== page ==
This is one of the most ingrained myths when it comes to sustainable food systems. Instead, it is worth thinking about what we eat (more vegetables, less meat) and how this is produced because transport is responsible for only about 6 percent of global food emissions.
Bloomberg reported on a new study published by researchers from the University of Sydney, Beijing Technology and Business University and Wuhan University in the renowned scientific journal Nature Food. They state that the emissions of food transport are up to 7.5 times higher than previously estimated. The article also stresses that “fruits and vegetables are particularly carbon intensive due to handling and their need for refrigeration during transport.”
But a careful observation points out that the study takes into account only one data, mainly that of transport, without considering that in the cycle there is a phase
1) before and during production: emissions related to the production and transport of fertilizers, business machinery and other inputs
2) Post-harvest: Emissions associated with the transport of food from farm to final consumer, usually referred to as “food miles.”
So when we talk about local vs. global eating we find that consumers are more interested in how far away from them the food has traveled, not so much where the farmer’s tractor comes from, where gasoline and fertilizer have been manufactured and shipped.
In addition, the researchers also speculate that all vegetables are refrigerated during transport, increasing emissions due to increased energy requirements, but this is also not true. Only a few perishable fruits and vegetables such as berries, green leafy vegetables and zucchini are refrigerated as opposed to shelf products such as apples and most root vegetables. Many countries around the world still do not have temperature-controlled supply chains (leading to more food waste). This means that the current transport of plants has lower emissions than the researchers assume.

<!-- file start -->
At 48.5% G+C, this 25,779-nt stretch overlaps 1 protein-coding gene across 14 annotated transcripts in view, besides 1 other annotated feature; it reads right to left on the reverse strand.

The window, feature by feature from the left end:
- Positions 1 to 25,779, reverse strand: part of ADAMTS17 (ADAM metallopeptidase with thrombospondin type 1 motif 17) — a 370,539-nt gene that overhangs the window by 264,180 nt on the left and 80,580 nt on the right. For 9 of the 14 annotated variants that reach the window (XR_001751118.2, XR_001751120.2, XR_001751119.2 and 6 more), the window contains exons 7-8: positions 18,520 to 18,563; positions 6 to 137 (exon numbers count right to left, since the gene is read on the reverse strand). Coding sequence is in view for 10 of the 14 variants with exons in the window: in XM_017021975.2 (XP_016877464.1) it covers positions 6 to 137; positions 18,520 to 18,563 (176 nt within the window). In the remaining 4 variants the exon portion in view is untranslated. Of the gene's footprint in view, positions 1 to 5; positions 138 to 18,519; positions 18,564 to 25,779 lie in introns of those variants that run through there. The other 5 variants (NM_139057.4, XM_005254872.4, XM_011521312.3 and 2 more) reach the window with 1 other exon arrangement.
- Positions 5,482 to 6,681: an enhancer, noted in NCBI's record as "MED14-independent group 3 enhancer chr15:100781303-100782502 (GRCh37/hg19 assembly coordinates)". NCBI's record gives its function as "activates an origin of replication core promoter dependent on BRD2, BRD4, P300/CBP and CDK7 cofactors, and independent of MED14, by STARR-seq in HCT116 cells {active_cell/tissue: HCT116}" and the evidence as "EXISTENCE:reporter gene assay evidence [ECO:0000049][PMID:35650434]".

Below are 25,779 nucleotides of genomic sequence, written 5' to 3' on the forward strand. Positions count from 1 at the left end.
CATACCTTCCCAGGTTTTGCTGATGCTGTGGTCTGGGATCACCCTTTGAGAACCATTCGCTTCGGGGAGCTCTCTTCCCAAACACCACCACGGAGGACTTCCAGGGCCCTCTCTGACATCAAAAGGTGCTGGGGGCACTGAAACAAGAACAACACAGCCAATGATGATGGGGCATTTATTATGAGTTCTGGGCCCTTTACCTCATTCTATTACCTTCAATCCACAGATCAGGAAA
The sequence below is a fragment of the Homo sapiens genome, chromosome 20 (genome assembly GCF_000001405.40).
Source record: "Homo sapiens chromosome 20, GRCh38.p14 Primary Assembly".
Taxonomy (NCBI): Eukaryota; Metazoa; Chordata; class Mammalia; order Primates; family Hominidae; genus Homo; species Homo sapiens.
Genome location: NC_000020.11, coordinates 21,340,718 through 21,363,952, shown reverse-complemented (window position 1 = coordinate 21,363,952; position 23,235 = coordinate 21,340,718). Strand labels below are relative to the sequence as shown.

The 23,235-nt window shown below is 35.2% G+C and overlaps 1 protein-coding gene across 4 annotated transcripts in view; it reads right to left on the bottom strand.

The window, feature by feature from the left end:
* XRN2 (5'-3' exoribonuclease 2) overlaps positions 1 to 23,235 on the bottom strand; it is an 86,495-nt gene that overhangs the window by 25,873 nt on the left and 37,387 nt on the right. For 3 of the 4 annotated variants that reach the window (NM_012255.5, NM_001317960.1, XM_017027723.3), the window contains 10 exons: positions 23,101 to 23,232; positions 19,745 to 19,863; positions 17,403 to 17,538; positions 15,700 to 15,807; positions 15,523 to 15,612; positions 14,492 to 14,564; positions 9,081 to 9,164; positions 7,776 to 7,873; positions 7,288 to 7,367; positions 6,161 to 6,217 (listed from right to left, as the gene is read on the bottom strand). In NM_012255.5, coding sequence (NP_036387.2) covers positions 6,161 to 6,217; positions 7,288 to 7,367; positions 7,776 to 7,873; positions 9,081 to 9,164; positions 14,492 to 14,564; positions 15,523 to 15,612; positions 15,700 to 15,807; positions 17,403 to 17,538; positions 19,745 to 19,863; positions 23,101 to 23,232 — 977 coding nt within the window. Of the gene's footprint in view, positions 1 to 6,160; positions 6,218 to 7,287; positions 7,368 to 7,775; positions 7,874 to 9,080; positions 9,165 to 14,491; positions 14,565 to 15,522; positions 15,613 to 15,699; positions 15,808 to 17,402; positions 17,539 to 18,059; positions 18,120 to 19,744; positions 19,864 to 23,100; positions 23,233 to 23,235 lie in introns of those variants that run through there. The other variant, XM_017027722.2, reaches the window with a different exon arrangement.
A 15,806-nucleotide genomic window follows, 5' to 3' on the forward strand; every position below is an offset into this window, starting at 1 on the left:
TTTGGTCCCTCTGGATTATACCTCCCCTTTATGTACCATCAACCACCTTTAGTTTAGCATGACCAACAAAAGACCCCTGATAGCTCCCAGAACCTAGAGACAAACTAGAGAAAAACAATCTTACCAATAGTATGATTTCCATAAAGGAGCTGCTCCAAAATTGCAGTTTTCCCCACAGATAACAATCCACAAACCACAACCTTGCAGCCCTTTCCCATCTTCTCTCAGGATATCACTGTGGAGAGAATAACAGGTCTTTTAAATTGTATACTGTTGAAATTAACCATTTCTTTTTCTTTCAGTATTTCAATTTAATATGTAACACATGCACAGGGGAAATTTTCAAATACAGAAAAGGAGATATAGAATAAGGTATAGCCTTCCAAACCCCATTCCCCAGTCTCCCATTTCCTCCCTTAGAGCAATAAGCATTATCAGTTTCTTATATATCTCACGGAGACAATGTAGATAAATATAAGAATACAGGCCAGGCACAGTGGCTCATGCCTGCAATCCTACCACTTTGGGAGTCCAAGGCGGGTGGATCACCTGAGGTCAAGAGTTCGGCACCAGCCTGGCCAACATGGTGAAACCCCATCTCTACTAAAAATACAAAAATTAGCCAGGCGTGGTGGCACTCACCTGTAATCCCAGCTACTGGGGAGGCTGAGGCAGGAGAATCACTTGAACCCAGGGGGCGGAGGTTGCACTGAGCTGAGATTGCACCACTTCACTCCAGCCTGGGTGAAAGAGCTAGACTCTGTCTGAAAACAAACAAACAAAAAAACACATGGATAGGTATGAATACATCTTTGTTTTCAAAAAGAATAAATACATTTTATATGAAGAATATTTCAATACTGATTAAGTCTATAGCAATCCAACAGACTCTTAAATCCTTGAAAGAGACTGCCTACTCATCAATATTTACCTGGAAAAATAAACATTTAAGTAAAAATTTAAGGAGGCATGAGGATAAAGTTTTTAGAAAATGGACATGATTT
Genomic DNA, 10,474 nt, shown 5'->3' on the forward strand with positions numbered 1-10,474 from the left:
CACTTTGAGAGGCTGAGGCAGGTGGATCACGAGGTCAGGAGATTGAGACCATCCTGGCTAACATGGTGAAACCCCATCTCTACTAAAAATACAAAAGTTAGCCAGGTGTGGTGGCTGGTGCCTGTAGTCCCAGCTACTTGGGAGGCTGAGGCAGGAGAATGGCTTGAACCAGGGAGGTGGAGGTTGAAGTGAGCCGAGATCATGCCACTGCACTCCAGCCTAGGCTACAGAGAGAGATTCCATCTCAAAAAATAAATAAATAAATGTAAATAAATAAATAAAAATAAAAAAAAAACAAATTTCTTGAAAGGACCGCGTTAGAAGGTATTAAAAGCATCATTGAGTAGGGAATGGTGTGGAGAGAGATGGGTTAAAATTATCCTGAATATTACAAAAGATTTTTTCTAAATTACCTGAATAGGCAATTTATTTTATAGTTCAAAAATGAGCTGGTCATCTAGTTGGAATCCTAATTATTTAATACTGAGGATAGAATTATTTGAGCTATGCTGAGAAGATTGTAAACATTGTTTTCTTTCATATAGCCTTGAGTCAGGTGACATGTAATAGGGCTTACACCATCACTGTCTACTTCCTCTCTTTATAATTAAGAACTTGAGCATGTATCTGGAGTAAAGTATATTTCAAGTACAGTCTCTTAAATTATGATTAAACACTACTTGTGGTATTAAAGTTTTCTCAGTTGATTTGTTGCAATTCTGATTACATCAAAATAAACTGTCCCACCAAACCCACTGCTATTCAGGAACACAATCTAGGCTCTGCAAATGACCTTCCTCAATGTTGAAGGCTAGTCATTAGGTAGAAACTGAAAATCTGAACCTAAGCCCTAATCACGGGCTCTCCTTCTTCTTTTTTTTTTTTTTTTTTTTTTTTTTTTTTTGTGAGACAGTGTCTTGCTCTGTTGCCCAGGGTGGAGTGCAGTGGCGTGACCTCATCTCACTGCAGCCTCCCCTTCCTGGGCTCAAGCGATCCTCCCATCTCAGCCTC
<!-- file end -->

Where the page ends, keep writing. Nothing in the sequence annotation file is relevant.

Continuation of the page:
Local food is not a winning solution to eat sustainably. Saving a few miles of food makes only a marginal difference to emissions.
To summarize, the study did not establish a new truth about food and transportation.
So you can say that local food is not a winning solution to eat sustainably.
Saving a few miles of food makes only a marginal difference to emissions. As a recent meta-analysis of two decades of research into local food systems shows, there are other benefits to buying local food, but they are less simple and have more warnings than we often think.